1. Climatologists generally agree that the five warmest years since the late nineteenth century have been within the decade, 1995-2005, with the National Oceanic and Atmospheric Administration (NOAA) and the World Meteorological Organization (WMO), ranking 2005 as the second warmest year behind 1998.
  1. It has been argued that federalism is a way of making sense of large organisations and that the power and responsibility that drives federalism is a feature of developed societies and can be extended into a way forward for managing modern business: “authority must be earned from those whom it is exercised”.

Exercise 3: “I Didn’t Reference the Source Because…”

Below are six statements that might be made by students for not referencing a particular source in an assignment. They all start with “I didn’t reference the source because…”

However, imagine you were a tutor what would you say in response to these statements?  Six likely tutor responses are shown. Match the likely response to the statement. Write the most likely response number in the right hand column below.

Statements Response Number:
  1. a. I didn’t reference the source in the text of the assignment because I put the source in the bibliography.
  1. b. I didn’t reference the source because I found this theory on a Wiki Internet site; anyone can contribute to these, and no particular author is named.
  1. c. I didn’t reference the source because the statistics were taken from a government website, which are there for the whole world to see and use.
  1. d. I didn’t reference the source because it just gave me ideas to use in my assignment; I changed most of words in the article to my own.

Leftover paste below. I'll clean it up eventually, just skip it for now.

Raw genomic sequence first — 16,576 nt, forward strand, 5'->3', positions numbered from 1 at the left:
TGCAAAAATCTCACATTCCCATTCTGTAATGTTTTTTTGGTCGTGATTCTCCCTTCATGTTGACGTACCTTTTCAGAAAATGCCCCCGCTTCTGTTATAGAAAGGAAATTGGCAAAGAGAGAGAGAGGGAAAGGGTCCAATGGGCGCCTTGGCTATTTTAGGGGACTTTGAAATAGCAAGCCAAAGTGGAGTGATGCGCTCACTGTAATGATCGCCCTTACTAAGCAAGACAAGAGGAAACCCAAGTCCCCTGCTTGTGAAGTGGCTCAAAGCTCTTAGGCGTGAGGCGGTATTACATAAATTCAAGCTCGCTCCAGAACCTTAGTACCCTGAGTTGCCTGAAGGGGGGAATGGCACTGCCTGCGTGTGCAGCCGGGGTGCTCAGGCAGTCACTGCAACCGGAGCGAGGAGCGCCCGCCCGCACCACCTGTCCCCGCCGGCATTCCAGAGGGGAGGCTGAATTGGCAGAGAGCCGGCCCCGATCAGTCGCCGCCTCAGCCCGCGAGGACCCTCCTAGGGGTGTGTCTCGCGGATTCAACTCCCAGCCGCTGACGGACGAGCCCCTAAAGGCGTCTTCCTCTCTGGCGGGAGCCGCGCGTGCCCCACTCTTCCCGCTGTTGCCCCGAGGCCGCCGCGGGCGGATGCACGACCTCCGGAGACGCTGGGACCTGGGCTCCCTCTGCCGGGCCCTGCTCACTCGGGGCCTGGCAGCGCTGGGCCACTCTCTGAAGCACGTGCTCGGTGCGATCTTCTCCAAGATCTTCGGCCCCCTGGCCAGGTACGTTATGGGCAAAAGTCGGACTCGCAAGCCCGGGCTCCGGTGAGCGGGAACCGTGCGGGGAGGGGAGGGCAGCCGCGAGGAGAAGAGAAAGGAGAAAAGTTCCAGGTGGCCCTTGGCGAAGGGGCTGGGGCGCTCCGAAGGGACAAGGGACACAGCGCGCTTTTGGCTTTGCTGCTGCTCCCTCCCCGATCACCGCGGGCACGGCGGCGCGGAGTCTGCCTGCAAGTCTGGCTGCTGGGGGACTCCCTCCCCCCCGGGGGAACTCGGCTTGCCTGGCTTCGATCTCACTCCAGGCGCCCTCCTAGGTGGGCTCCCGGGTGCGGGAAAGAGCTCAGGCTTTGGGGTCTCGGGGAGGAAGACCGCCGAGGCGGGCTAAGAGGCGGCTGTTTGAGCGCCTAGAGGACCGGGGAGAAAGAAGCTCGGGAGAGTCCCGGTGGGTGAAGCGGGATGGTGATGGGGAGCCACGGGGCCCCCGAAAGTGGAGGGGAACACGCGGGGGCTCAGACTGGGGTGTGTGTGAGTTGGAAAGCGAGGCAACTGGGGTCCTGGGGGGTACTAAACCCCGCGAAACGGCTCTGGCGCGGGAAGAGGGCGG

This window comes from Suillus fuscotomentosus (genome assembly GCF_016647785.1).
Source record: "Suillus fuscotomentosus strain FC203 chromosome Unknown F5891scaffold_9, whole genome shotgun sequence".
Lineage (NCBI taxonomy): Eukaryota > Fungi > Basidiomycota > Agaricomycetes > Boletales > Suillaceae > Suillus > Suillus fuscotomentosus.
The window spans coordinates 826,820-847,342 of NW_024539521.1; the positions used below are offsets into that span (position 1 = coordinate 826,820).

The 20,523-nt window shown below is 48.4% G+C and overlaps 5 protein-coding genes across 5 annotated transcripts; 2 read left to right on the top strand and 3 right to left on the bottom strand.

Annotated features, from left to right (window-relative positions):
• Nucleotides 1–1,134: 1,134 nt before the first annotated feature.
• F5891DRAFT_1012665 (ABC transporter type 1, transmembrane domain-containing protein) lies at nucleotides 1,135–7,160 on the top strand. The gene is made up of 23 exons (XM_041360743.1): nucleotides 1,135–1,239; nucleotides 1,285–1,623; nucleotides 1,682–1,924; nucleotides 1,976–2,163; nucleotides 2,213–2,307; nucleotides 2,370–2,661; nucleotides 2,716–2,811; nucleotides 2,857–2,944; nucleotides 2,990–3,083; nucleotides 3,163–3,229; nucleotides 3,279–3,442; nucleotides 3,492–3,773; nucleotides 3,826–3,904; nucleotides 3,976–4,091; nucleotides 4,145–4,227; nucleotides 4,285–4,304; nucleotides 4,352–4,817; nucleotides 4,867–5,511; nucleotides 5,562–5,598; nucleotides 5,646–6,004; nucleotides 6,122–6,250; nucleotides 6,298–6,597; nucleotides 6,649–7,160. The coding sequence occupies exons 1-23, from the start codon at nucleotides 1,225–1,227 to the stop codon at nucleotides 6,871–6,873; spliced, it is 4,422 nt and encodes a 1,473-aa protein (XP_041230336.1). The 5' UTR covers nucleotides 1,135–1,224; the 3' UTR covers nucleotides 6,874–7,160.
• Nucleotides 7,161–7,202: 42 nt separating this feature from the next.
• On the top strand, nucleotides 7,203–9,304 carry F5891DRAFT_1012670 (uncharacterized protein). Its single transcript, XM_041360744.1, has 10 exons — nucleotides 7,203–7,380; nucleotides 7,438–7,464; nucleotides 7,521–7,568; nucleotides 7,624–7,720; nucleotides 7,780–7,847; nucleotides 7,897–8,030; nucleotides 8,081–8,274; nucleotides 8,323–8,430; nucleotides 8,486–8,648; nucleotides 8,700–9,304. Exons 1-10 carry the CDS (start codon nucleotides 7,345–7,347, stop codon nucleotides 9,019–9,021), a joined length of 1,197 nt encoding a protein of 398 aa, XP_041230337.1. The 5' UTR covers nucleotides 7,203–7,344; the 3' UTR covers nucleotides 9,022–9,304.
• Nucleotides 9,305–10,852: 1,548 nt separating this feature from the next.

1. e. I didn’t reference the source of the definition because it was from a tutor handout; everyone in class was given a copy.
  1. f. I didn’t reference the source because no author or writer’s name was shown on the website.



Match each statement shown above with the appropriate tutor response from the list below.

  1. If no named author or writer is shown, you should cite and reference the name of the originator of the source, which can be a name of an organization, or other source.
  2. Readers need to match in-text citations with the full details of sources in a list of references.  This enables readers to find and use the sources for themselves, if required.
  3. The source of all data like this must be fully referenced. Readers may, for example, want to learn or examine the methodology for the research and data collection.
  4. It is advisable, wherever possible, to use primary sources in an assignment, rather than secondary sources. A primary source, in this example, would be the originator of the theory.  Secondary sources may not always be reliable. However, if you do use a secondary source, it needs to be properly referenced.
  5. Any source that has played a significant contribution to your assignment must be fully referenced. By doing this you acknowledge the part another person has played in the development of your own ideas.
  6. This came from work produced by someone else and not by you.  It also contributes to the reader’s understanding of terms you have used in your assignment and so needs to be properly referenced.

Exercise 4: Referencing Errors

A number of the sources below, presented in the Harvard Style of referencing, contain one or more errors. Identify and summarise in the right hand column below the nature of any errors that you spot.

References Error(s)? [Accessed 09/08/2004].

BUSINESS STRATEGIES (2000). Tomorrow’s Call Centres: a Research Study.

DEPARTMENT FOR TRADE AND INDUSTRY (2004). The UK Contact Centre Industry: a Study’. [Report]. London: Department for Trade and Industry.

HEALTH and SAFETY EXECUTIVE. Psychosocial Working Conditions in Great Britain in 2004.

HUWS, U (1999). Virtually There: the Evolution of Call Centres. [Report]. London:  Mitel Telecom Ltd.

HUWS, U (1993). Teleworking in Britain: a Report to the Employment Department. Research Series No 18, Oct 1993. London: Department of Employment.

HUWS, U (1996). eWorking: an Overview of the Research. [Report]. London: Department of Trade and Industry.

© Colin Neville    July 2008